London transport networks are barely busier than last week, with Tube use yesterday still more than 70 per cent down on this time last year. Buses in the capital are now carrying only half their usual numbers.
However, there were 550 jams across 230 miles of roads in London as of 8am, with congestion levels at 41 per cent, compared to 28 per cent last Wednesday – a rise of 13 percentage points or nearly double the amount.
TomTom data also showed this was up on the same time yesterday at 36 per cent, but still well below last year’s average of 67 per cent. Congestion at 7am today was 34 per cent, up from 25 per cent at the same time last week.
Vehicles pass by a bus lane at the Tooting end of Balham High Street in South London just after 8am this morning
Cars queue on Streatham High Road in South London at 10.30am today, an area badly blighted by traffic in recent weeks
Cars queue next to an empty cycle lane on Park Lane in London’s Mayfair district at 2.30pm yesterday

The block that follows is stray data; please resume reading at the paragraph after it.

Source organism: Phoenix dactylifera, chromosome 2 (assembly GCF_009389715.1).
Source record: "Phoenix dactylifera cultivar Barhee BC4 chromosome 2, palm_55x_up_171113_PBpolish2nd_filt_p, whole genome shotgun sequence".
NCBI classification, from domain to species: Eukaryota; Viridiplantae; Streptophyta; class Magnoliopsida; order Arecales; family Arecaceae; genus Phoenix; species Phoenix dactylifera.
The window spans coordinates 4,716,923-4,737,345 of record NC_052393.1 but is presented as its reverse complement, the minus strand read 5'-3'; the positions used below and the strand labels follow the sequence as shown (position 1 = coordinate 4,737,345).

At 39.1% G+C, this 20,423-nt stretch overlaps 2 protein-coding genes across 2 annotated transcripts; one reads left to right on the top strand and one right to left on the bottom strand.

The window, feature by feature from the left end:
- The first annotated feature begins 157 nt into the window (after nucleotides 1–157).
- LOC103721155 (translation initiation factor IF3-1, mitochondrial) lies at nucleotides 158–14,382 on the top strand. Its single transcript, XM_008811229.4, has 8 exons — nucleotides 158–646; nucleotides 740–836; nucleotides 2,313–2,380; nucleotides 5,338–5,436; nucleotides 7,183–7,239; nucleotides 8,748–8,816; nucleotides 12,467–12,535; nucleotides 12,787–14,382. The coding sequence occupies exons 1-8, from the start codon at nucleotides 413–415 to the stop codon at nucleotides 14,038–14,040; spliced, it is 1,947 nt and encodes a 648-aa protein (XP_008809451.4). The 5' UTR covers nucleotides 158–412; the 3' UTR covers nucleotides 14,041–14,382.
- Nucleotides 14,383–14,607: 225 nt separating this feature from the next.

Photographs showed heavy traffic on roads in South West London today including in Putney and Roehampton, with Google Traffic maps showing delays on routes mostly inside the North and South Circular roads
It comes as Work and Pensions Secretary Therese Coffey said ‘more than half’ of staff are ‘fully back in the offices’ at the Department for Work and Pensions amid a push for civil servants to get back to their desks.
As Downing Street tries to encourage people back to the workplace, Ms Coffey told BBC Breakfast: ‘Even then we have capacity on how many people can be in a Covid-safe environment within our workplace.’
Ms Coffey added that 799 of the department’s 804 sites are open, and hoped that children returning to school would give parents more opportunities to go back to the office.
She said: ‘It’s important that employers and employees have that discussion about Covid-safe environments. There will be more opportunities for parents to go back into the office if that’s what is the best thing for them and their employer.’